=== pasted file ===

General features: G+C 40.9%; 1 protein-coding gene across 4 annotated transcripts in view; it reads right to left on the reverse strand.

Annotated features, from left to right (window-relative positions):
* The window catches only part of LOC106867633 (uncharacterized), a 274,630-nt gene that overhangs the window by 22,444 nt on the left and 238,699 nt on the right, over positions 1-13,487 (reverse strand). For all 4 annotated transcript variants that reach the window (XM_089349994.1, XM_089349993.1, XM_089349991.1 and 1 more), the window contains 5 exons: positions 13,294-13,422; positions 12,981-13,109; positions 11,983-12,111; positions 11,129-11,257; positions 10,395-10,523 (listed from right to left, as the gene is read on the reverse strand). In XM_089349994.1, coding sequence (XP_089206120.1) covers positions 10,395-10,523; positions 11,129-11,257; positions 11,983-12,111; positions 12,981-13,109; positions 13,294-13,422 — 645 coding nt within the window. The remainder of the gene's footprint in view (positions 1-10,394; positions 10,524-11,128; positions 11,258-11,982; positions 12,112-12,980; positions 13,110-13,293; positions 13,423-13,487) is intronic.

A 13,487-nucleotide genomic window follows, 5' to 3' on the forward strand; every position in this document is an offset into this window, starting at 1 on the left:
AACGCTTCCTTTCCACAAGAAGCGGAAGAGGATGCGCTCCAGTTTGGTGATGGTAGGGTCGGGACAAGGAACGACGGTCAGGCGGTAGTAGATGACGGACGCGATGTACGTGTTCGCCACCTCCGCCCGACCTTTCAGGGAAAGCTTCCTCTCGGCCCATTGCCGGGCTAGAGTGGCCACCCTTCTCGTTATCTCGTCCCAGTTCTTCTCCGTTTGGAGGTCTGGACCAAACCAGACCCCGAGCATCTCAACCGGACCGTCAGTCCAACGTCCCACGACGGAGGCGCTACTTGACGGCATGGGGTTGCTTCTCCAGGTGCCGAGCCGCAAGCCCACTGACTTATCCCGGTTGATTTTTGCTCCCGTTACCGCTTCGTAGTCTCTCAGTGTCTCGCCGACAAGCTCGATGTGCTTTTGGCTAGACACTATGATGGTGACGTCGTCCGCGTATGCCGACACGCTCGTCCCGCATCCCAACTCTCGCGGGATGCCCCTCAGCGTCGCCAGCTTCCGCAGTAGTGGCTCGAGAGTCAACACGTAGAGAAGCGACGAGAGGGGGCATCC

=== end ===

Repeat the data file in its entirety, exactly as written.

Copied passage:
General features: G+C 40.9%; 1 protein-coding gene across 4 annotated transcripts in view; it reads right to left on the reverse strand.

Annotated features, from left to right (window-relative positions):
* The window catches only part of LOC106867633 (uncharacterized), a 274,630-nt gene that overhangs the window by 22,444 nt on the left and 238,699 nt on the right, over positions 1-13,487 (reverse strand). For all 4 annotated transcript variants that reach the window (XM_089349994.1, XM_089349993.1, XM_089349991.1 and 1 more), the window contains 5 exons: positions 13,294-13,422; positions 12,981-13,109; positions 11,983-12,111; positions 11,129-11,257; positions 10,395-10,523 (listed from right to left, as the gene is read on the reverse strand). In XM_089349994.1, coding sequence (XP_089206120.1) covers positions 10,395-10,523; positions 11,129-11,257; positions 11,983-12,111; positions 12,981-13,109; positions 13,294-13,422 — 645 coding nt within the window. The remainder of the gene's footprint in view (positions 1-10,394; positions 10,524-11,128; positions 11,258-11,982; positions 12,112-12,980; positions 13,110-13,293; positions 13,423-13,487) is intronic.

A 13,487-nucleotide genomic window follows, 5' to 3' on the forward strand; every position in this document is an offset into this window, starting at 1 on the left:
AACGCTTCCTTTCCACAAGAAGCGGAAGAGGATGCGCTCCAGTTTGGTGATGGTAGGGTCGGGACAAGGAACGACGGTCAGGCGGTAGTAGATGACGGACGCGATGTACGTGTTCGCCACCTCCGCCCGACCTTTCAGGGAAAGCTTCCTCTCGGCCCATTGCCGGGCTAGAGTGGCCACCCTTCTCGTTATCTCGTCCCAGTTCTTCTCCGTTTGGAGGTCTGGACCAAACCAGACCCCGAGCATCTCAACCGGACCGTCAGTCCAACGTCCCACGACGGAGGCGCTACTTGACGGCATGGGGTTGCTTCTCCAGGTGCCGAGCCGCAAGCCCACTGACTTATCCCGGTTGATTTTTGCTCCCGTTACCGCTTCGTAGTCTCTCAGTGTCTCGCCGACAAGCTCGATGTGCTTTTGGCTAGACACTATGATGGTGACGTCGTCCGCGTATGCCGACACGCTCGTCCCGCATCCCAACTCTCGCGGGATGCCCCTCAGCGTCGCCAGCTTCCGCAGTAGTGGCTCGAGAGTCAACACGTAGAGAAGCGACGAGAGGGGGCATCC